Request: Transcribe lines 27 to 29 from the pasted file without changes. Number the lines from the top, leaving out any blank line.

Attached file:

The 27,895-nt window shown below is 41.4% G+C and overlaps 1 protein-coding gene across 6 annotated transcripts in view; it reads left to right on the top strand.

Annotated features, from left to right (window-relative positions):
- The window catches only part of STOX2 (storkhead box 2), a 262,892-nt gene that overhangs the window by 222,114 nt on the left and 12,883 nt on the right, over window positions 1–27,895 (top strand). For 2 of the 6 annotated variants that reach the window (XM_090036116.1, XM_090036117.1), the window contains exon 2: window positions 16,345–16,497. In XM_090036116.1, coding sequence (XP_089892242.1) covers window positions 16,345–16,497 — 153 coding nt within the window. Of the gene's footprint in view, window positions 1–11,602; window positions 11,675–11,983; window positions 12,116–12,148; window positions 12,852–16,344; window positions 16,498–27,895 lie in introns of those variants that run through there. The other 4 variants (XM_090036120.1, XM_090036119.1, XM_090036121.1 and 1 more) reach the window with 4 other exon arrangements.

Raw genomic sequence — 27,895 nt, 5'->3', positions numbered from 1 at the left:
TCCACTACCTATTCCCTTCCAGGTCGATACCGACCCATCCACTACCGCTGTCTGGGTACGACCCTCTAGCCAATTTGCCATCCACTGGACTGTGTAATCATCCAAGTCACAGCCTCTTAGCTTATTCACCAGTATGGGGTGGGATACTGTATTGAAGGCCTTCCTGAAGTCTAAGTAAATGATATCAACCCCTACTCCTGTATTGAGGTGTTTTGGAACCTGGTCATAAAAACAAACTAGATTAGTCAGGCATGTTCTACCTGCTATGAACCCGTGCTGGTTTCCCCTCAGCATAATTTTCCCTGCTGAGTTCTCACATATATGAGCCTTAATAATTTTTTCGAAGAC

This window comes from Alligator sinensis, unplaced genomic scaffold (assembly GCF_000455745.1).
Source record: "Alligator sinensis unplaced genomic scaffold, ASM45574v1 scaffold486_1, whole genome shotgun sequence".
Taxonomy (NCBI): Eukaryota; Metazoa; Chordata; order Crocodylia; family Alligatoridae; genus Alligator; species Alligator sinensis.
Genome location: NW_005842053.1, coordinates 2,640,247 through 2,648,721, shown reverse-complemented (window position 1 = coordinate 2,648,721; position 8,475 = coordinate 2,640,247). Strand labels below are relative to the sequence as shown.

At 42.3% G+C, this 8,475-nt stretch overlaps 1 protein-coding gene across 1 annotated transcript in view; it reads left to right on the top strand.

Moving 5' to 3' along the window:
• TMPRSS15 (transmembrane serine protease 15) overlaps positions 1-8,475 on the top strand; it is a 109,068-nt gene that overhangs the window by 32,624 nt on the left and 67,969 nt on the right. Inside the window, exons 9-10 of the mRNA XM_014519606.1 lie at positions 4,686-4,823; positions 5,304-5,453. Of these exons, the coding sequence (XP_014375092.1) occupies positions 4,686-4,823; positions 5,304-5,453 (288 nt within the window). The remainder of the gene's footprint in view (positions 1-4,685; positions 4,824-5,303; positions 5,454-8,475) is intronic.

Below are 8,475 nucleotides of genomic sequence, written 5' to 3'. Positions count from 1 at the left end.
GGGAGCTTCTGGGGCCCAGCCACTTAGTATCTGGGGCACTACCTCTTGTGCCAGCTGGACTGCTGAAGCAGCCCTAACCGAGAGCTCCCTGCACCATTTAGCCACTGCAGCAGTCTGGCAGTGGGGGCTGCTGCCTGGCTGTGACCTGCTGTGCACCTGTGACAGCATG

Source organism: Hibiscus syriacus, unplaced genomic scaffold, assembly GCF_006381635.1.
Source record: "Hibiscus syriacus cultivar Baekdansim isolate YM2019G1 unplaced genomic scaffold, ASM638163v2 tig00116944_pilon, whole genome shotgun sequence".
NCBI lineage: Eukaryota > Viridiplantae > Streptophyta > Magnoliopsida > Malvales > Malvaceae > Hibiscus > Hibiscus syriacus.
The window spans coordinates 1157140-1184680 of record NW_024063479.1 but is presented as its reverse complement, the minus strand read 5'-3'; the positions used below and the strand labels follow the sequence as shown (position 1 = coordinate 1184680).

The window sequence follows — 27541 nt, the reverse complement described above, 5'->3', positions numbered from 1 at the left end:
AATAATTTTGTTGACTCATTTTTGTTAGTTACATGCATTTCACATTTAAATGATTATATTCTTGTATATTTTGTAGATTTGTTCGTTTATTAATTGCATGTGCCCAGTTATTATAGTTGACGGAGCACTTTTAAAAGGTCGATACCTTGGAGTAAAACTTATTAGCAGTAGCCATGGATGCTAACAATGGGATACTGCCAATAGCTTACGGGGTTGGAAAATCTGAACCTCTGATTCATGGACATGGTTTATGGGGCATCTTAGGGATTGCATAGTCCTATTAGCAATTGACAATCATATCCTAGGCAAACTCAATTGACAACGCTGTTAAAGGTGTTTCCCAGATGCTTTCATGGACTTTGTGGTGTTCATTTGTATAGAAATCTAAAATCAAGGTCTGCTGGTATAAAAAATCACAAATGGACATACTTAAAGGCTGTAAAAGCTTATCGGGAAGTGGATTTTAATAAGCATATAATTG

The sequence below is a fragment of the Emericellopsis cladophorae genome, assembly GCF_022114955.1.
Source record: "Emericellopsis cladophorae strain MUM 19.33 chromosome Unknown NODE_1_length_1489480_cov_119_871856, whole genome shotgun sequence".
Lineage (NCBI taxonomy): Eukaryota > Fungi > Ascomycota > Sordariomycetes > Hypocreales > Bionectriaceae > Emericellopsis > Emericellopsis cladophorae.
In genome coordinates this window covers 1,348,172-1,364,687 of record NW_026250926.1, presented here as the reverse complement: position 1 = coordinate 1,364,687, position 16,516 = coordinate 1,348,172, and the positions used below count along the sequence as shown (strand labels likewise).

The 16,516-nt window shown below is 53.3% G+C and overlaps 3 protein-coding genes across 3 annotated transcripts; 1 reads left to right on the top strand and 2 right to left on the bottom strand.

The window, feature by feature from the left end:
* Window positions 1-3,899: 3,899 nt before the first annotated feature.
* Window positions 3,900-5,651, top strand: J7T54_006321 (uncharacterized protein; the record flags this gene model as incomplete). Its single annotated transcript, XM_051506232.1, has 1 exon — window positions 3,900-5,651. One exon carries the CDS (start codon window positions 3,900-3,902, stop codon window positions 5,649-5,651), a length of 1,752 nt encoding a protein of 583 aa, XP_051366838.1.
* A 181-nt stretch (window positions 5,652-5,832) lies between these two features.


* Window positions 1-3,899: 3,899 nt before the first annotated feature.
* Window positions 3,900-5,651, top strand: J7T54_006321 (uncharacterized protein; the record flags this gene model as incomplete). Its single annotated transcript, XM_051506232.1, has 1 exon — window positions 3,900-5,651. One exon carries the CDS (start codon window positions 3,900-3,902, stop codon window positions 5,649-5,651), a length of 1,752 nt encoding a protein of 583 aa, XP_051366838.1.
* A 181-nt stretch (window positions 5,652-5,832) lies between these two features.